VO Rates Rants

by | Feb 1, 2011 | Pricing | 1 comment

Maybe the economy is wearing us all down.
Or maybe changing VO rates have come to roost in on our radar screens for real.
Could it be that nerves are more frazzled that we think, or livelihoods are being threatened?

I’m not sure.

But I DO know that recent discussions about rates for VO work are getting more intense.

Take for instance the public LinkedIn group I started called “Setting VO Rates”.  An initial post reflecting disdain for low rates, at last count had more than 150 posts. The dialogue drifts back and forth in a passionate and philosophical thread that at times gets testy, but is more marked by a roundhouse discussion that goes DEEP into the core of this question.  If you have the time, take a half-hour and read through every word.  Lots of great points made on all sides.

Also, on the FaceBook group “Voice-Over Friends” (yep, ‘started that one, too), one of the members posted a couple of instances of VO talent who have existing ads on Ebay that offer rates with which the member took issue.

Never before have I seen members of the VO community so willing to vocalize their feelings on this issue.  Clearly the voice over business is in the throes of changes that are challenging old paradigms…rewriting established assumptions…and forcing a hard look at the marketplace.

Freelancers of all walks traditionally struggle with setting a level of compensation that they feel is commensurate with their worth.  It’s a highly individualized cipher.  Typically, a great deal of acceptance is granted all around.  Those entering the profession usually accept a different scale than the seasoned pro.

Lately, however, even talent with a mature portfolio seem to be edging downward in their asking price.

Should the market seek its own level?…or should minimums be enforced?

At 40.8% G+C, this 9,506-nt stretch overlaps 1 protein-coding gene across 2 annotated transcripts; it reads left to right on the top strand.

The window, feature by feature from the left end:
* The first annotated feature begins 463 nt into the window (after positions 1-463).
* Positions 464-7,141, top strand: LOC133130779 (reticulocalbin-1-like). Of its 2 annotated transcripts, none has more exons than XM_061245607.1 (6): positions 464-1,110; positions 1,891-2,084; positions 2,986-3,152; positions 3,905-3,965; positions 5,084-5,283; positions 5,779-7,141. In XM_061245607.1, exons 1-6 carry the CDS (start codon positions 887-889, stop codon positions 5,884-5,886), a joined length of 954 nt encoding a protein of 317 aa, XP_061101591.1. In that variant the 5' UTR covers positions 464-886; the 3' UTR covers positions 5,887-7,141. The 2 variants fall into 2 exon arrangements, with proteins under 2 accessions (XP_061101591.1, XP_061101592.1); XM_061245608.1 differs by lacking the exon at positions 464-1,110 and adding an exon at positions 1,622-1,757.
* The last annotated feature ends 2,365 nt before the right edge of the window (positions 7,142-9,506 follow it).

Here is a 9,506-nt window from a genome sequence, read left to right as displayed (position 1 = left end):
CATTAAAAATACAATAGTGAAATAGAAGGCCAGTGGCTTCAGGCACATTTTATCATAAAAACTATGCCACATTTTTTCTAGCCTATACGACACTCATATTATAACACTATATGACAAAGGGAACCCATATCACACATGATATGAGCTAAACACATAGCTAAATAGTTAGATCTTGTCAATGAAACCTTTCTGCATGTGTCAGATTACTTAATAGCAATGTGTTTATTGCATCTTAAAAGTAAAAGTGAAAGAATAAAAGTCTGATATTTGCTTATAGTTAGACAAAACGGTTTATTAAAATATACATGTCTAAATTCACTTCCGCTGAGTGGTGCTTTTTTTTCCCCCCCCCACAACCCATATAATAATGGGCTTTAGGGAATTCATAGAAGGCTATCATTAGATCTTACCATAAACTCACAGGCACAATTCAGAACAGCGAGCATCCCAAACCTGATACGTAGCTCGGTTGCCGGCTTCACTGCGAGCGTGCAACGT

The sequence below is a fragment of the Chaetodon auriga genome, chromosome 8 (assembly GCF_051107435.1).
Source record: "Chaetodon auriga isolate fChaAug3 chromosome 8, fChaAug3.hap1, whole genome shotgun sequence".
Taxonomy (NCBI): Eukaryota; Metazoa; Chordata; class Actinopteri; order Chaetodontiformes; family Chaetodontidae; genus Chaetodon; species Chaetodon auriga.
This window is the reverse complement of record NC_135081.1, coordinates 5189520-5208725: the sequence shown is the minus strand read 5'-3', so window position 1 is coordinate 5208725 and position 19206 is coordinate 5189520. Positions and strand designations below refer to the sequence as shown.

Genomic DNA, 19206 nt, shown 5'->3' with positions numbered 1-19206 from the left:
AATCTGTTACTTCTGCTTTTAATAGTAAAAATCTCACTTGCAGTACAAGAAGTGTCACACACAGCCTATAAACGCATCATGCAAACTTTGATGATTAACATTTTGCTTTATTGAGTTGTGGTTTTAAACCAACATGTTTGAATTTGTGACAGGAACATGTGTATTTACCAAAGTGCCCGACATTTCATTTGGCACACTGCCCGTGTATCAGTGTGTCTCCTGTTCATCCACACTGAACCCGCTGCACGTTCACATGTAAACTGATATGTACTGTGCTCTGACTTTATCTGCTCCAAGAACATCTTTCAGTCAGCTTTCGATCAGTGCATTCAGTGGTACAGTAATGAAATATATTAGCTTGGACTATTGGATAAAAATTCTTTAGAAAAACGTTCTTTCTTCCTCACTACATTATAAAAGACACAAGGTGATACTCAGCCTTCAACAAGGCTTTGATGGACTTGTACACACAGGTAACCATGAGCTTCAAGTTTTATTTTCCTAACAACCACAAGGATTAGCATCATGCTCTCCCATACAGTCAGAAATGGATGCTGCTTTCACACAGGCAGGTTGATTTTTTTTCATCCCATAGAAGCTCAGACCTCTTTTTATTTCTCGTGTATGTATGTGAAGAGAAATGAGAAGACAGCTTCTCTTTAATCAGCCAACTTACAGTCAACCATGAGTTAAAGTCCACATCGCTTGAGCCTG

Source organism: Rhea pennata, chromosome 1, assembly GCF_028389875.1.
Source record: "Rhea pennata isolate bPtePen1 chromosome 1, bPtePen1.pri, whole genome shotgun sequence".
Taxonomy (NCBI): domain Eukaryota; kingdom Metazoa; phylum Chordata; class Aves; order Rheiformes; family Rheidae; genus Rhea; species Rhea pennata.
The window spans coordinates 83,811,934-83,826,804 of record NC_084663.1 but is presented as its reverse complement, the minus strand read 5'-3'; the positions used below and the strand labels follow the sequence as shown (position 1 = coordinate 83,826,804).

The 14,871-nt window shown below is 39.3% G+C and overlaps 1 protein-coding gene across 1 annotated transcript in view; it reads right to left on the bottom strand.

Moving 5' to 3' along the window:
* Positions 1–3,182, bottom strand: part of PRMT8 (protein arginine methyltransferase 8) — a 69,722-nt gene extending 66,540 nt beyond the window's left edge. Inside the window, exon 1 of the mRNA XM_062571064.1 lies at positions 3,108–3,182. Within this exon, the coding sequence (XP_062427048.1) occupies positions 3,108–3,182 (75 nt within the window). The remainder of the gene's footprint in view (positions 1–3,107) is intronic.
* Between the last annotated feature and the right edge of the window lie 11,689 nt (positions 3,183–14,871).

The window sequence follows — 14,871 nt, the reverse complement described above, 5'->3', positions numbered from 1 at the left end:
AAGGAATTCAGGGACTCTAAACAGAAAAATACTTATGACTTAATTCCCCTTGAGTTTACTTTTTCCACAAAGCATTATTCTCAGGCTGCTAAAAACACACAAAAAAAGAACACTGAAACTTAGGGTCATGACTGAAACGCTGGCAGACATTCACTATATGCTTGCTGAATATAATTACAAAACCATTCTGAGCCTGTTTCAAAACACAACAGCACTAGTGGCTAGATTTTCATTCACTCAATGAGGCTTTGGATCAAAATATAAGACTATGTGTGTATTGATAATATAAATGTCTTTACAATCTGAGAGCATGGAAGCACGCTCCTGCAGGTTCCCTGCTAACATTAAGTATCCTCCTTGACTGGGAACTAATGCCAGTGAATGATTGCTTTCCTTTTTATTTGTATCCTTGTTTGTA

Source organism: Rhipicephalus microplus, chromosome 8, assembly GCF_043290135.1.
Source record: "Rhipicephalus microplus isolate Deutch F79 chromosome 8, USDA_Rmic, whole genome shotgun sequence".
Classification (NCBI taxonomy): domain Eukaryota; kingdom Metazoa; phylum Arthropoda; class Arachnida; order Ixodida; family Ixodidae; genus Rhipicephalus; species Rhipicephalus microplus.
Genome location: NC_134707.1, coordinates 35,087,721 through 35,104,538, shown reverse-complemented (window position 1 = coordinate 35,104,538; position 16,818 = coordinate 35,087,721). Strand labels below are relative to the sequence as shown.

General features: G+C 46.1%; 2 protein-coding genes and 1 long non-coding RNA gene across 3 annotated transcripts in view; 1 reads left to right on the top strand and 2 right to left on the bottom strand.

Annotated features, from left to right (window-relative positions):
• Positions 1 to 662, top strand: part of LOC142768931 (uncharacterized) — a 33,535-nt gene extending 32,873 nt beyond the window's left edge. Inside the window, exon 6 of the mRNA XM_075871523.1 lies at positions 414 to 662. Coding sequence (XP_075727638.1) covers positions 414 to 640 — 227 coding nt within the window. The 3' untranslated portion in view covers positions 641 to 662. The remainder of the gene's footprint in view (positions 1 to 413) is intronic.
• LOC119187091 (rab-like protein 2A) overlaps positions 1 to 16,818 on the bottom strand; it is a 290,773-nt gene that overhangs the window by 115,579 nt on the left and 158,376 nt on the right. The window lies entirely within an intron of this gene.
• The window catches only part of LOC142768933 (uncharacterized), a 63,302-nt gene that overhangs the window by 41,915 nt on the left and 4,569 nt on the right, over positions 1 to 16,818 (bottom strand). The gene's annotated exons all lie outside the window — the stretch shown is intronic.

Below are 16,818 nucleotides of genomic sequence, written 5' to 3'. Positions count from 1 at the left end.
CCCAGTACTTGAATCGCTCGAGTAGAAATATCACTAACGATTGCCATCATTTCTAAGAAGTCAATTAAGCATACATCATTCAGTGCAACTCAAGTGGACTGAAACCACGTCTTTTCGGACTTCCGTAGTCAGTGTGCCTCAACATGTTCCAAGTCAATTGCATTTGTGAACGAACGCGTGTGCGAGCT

Do the so-called P2P sites contribute to this bickering,?… or are they merely designing new acceptable standards?

I take no sides for now, nor am I sure, yet, where my allegiance lies…but whatever the discussion…maybe we can all gain from a tempered discussion, and eschew polarizing statements, and inflammatory language?

CourVO

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1 Comment

  1. Andy Bowyer

    The biggest challenge faced by the question “should minimums be enforced” is who should be the one (or ones) to enforce it?

    If a person is willing to provide their voice for “a dollar a holler” who is going to tell them “no, you can’t do that” if they are their own entity? It’s not unlike Texas Hold ‘Em…you can’t force someone not to bet their life savings before the flop…nor can you force the cards to “teach them a lesson” about strategy. Anybody can get lucky–some more (and more often) than others.

    There is no question that the market is flooded with more supply than the demand can equitably support. Hopefully it is the voice seekers who will learn to recognize that quality is key, and is worth paying a commensurate amount for, rather than accepting inferior work for a ridiculously low price. Still, there are some quality people out there who also are willing to accept what is offered, and sadly, savvy voice seekers know this as well…

    There are no easy answers, and the situation will undoubtedly worsen before it improves…the best we can do is…well…our best, and continue to provide not only excellent work–but excellent *service*…

    ab

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